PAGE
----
, Volume 87, Issue 3, pp 229–245 | Cite as

Modification of benthic insect communities in polluted streams: combined effects of sedimentation and nutrient enrichment

  • A. Dennis Lemly


Responses of the benthic insect community of a southern Appalachian trout stream to inorganic sedimentation and nutrient enrichment were monitored over a period of eight months. Entry of pollutants from point sources established differentially polluted zones, allowing an assessment of impacts due to sedimentation alone and in association with elevated nutrient levels. Input of sediment resulted in a significant increase in bed load and decrease of pH at the substrate-water interface (P < 0.05). The zone receiving nutrient runoff from livestock pasture exhibited elevated levels of nitrate and phosphate, but available data indicated such concentrations to be quite low. Species richness, diversity, and total biomass of filter feeding Trichoptera and Diptera, predaceous Plecoptera, and certain Ephemeroptera were significantly reduced in the polluted zones. Inorganic sedimentation, operating indirectly through disruption of feeding and filling of interstitial spaces, was considered to be the primary factor affecting filter feeding taxa. Decomposition of compounds associated with materials in the bed load may depress pH and eliminate acid sensitive species of Plecoptera and Ephemeroptera. Such processes of acidification may be particularly important to Appalachian streams since the pH of regional surface waters is characteristically acidic prior to sedimentation. Accumulation of particles on body surfaces and respiratory structures, perhaps as a function of wax and mucous secretion or surface electrical properties, appears to be the major direct effect of inorganic sedimentation on stream insects. Growths of the filamentous bacterium Sphaerotilus natans were also frequently associated with silted individuals in the zone receiving nutrient addition. Distribution of the bacterium suggested that silted substrates, perhaps as related to the presence of iron compounds, are required for colonization in dilute nutrient solutions. The primary effect of Sphaerotilus colonies appears to be augmentation of particle accumulation through net formation by bacterial filaments. Data indicate that inorganic sedimentation and nutrient addition operate synergistically, eliminating a significantly greater number of taxa than exposure to one pollutant alone.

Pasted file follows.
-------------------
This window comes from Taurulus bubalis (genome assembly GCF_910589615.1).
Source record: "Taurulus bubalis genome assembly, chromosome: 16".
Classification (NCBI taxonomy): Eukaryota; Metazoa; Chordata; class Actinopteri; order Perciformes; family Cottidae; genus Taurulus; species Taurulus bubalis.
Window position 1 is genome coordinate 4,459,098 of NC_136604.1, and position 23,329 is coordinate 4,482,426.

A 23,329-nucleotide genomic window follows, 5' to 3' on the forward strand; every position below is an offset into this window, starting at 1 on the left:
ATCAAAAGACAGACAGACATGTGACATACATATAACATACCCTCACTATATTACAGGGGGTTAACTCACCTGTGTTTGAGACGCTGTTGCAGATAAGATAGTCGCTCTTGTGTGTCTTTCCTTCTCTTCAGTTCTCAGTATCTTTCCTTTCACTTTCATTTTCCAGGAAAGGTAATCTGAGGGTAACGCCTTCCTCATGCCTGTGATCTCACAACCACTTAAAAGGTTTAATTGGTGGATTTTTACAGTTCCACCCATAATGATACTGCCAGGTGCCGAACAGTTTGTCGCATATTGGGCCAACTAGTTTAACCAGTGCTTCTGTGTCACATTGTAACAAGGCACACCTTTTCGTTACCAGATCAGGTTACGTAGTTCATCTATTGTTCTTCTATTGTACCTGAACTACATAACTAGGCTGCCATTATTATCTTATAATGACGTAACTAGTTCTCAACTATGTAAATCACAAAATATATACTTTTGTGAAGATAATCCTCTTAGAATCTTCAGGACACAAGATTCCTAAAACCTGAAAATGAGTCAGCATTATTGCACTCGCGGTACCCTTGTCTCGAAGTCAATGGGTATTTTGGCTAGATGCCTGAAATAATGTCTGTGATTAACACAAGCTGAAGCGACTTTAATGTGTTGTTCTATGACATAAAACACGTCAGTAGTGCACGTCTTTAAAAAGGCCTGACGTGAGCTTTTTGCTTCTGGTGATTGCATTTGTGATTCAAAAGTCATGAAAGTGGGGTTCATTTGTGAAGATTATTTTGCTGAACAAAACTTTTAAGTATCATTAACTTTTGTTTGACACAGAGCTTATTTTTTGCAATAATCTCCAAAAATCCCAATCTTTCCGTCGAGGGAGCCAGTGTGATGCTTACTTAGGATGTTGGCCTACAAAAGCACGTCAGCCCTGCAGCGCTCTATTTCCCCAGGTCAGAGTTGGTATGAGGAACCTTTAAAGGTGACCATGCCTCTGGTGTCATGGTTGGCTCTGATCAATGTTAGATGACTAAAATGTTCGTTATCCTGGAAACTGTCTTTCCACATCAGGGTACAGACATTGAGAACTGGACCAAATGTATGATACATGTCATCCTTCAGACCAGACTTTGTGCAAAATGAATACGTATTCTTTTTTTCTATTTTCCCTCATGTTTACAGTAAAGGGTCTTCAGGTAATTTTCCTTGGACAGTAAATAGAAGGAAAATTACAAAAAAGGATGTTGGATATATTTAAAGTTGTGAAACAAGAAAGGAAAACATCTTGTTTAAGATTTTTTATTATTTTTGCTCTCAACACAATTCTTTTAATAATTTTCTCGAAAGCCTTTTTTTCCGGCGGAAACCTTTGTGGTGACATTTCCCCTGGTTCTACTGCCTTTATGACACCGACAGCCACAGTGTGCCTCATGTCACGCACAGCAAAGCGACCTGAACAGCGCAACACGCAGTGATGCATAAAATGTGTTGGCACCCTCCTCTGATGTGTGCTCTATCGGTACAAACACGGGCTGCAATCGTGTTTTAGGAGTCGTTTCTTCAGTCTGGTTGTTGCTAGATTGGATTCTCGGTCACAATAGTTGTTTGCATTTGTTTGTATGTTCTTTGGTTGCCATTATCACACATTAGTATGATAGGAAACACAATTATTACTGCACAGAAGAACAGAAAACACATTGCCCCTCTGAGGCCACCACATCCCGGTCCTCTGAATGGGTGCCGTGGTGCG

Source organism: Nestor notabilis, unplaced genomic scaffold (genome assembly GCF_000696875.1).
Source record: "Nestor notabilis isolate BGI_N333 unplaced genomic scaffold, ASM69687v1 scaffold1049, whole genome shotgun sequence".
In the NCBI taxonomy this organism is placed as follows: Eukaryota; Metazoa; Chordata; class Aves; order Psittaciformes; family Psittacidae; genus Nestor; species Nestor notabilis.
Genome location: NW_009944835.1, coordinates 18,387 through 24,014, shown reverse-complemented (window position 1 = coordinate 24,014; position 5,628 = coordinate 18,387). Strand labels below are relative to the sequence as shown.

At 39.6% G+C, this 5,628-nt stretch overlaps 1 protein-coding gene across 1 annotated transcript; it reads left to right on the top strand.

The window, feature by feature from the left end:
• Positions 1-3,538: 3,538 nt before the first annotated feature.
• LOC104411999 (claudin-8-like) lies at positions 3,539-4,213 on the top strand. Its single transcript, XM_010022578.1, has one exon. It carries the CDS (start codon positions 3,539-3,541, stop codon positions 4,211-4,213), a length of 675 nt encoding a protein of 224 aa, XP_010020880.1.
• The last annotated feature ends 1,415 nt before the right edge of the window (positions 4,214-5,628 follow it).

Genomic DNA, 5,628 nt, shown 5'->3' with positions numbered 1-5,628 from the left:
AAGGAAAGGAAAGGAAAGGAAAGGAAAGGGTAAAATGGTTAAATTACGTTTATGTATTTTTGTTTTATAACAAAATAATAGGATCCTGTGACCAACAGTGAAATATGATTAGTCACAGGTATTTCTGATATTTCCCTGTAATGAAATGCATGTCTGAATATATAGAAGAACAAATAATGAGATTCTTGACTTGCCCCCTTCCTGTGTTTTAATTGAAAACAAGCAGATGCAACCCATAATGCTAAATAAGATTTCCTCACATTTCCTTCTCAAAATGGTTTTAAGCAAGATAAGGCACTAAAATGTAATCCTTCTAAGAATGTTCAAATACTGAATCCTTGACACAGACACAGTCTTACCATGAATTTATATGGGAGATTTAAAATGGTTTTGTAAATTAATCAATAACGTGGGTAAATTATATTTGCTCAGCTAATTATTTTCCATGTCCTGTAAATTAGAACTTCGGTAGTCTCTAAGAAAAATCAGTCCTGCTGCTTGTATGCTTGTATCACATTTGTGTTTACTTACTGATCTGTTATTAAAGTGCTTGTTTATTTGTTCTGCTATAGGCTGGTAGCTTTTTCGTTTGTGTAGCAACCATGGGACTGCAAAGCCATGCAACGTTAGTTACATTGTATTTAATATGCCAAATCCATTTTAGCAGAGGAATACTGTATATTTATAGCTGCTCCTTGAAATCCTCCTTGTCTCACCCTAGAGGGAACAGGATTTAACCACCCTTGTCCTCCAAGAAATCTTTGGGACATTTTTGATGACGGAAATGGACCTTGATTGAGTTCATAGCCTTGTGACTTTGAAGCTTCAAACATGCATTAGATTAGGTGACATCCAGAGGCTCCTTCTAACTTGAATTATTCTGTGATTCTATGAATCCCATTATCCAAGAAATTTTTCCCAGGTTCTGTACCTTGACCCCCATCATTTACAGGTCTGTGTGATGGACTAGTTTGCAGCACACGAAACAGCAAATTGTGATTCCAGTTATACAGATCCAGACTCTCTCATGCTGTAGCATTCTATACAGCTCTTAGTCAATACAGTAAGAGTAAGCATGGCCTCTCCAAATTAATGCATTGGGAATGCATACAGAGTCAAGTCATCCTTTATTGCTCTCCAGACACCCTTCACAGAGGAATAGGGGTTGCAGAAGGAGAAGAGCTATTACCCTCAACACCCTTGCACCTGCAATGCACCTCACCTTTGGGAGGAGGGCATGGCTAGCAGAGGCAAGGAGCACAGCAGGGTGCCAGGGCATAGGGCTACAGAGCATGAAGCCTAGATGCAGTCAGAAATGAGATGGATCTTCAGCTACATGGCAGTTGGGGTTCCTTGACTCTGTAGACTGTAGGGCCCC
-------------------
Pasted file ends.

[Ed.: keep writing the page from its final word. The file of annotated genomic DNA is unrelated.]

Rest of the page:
stream pollution inorganic sedimentation nutrient enrichment benthic insects filamentous bacteria surface adhesion acidification filter feeders 


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Copyright information

© Dr W. Junk Publishers 1982

Authors and Affiliations

  • A. Dennis Lemly
    • 1
  1. 1.Department of BiologyWake Forest UniversityWinston-SalemU.S.A.

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